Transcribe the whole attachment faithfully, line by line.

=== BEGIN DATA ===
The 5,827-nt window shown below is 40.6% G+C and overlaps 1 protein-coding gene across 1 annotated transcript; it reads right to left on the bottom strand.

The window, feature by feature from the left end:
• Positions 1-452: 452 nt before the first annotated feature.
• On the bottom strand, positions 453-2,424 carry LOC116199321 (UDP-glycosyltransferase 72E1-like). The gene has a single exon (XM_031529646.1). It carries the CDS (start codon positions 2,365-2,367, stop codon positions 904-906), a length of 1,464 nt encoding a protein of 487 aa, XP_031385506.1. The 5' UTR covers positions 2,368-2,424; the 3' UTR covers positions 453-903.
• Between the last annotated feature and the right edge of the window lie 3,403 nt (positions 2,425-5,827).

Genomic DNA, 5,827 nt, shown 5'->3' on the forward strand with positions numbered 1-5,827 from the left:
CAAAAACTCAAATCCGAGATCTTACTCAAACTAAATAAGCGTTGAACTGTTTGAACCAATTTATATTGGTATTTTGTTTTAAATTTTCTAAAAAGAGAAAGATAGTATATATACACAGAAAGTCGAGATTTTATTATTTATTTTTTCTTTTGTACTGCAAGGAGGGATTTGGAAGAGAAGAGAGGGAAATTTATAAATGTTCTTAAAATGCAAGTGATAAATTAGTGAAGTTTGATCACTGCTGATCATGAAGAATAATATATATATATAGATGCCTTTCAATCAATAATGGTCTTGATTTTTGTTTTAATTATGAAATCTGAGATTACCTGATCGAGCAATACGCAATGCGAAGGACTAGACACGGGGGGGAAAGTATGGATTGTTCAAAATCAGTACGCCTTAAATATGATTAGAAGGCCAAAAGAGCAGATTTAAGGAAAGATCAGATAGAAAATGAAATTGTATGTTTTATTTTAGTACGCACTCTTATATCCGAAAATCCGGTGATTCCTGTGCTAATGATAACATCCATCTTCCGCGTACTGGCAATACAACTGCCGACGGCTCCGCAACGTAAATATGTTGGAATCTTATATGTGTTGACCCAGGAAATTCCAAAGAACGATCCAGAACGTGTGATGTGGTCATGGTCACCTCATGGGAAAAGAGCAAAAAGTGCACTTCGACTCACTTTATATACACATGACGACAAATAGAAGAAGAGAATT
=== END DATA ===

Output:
The 5,827-nt window shown below is 40.6% G+C and overlaps 1 protein-coding gene across 1 annotated transcript; it reads right to left on the bottom strand.

The window, feature by feature from the left end:
• Positions 1-452: 452 nt before the first annotated feature.
• On the bottom strand, positions 453-2,424 carry LOC116199321 (UDP-glycosyltransferase 72E1-like). The gene has a single exon (XM_031529646.1). It carries the CDS (start codon positions 2,365-2,367, stop codon positions 904-906), a length of 1,464 nt encoding a protein of 487 aa, XP_031385506.1. The 5' UTR covers positions 2,368-2,424; the 3' UTR covers positions 453-903.
• Between the last annotated feature and the right edge of the window lie 3,403 nt (positions 2,425-5,827).

Genomic DNA, 5,827 nt, shown 5'->3' on the forward strand with positions numbered 1-5,827 from the left:
CAAAAACTCAAATCCGAGATCTTACTCAAACTAAATAAGCGTTGAACTGTTTGAACCAATTTATATTGGTATTTTGTTTTAAATTTTCTAAAAAGAGAAAGATAGTATATATACACAGAAAGTCGAGATTTTATTATTTATTTTTTCTTTTGTACTGCAAGGAGGGATTTGGAAGAGAAGAGAGGGAAATTTATAAATGTTCTTAAAATGCAAGTGATAAATTAGTGAAGTTTGATCACTGCTGATCATGAAGAATAATATATATATATAGATGCCTTTCAATCAATAATGGTCTTGATTTTTGTTTTAATTATGAAATCTGAGATTACCTGATCGAGCAATACGCAATGCGAAGGACTAGACACGGGGGGGAAAGTATGGATTGTTCAAAATCAGTACGCCTTAAATATGATTAGAAGGCCAAAAGAGCAGATTTAAGGAAAGATCAGATAGAAAATGAAATTGTATGTTTTATTTTAGTACGCACTCTTATATCCGAAAATCCGGTGATTCCTGTGCTAATGATAACATCCATCTTCCGCGTACTGGCAATACAACTGCCGACGGCTCCGCAACGTAAATATGTTGGAATCTTATATGTGTTGACCCAGGAAATTCCAAAGAACGATCCAGAACGTGTGATGTGGTCATGGTCACCTCATGGGAAAAGAGCAAAAAGTGCACTTCGACTCACTTTATATACACATGACGACAAATAGAAGAAGAGAATT